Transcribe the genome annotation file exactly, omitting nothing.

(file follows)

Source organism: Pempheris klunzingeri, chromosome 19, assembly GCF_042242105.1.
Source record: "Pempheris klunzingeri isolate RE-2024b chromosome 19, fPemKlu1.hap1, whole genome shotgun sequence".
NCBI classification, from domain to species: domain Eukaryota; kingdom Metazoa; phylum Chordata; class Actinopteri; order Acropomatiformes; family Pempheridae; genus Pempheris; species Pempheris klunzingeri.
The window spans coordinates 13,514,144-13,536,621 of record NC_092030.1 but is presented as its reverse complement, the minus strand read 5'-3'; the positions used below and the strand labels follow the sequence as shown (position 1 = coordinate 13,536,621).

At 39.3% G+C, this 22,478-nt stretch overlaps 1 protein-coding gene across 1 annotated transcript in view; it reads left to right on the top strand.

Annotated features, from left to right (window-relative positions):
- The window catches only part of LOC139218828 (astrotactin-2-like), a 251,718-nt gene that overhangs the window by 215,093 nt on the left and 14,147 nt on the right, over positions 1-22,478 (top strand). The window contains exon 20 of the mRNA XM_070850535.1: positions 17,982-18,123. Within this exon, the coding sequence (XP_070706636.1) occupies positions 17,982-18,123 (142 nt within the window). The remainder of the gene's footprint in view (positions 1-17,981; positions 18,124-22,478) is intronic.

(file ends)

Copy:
Source organism: Pempheris klunzingeri, chromosome 19, assembly GCF_042242105.1.
Source record: "Pempheris klunzingeri isolate RE-2024b chromosome 19, fPemKlu1.hap1, whole genome shotgun sequence".
NCBI classification, from domain to species: domain Eukaryota; kingdom Metazoa; phylum Chordata; class Actinopteri; order Acropomatiformes; family Pempheridae; genus Pempheris; species Pempheris klunzingeri.
The window spans coordinates 13,514,144-13,536,621 of record NC_092030.1 but is presented as its reverse complement, the minus strand read 5'-3'; the positions used below and the strand labels follow the sequence as shown (position 1 = coordinate 13,536,621).

At 39.3% G+C, this 22,478-nt stretch overlaps 1 protein-coding gene across 1 annotated transcript in view; it reads left to right on the top strand.

Annotated features, from left to right (window-relative positions):
- The window catches only part of LOC139218828 (astrotactin-2-like), a 251,718-nt gene that overhangs the window by 215,093 nt on the left and 14,147 nt on the right, over positions 1-22,478 (top strand). The window contains exon 20 of the mRNA XM_070850535.1: positions 17,982-18,123. Within this exon, the coding sequence (XP_070706636.1) occupies positions 17,982-18,123 (142 nt within the window). The remainder of the gene's footprint in view (positions 1-17,981; positions 18,124-22,478) is intronic.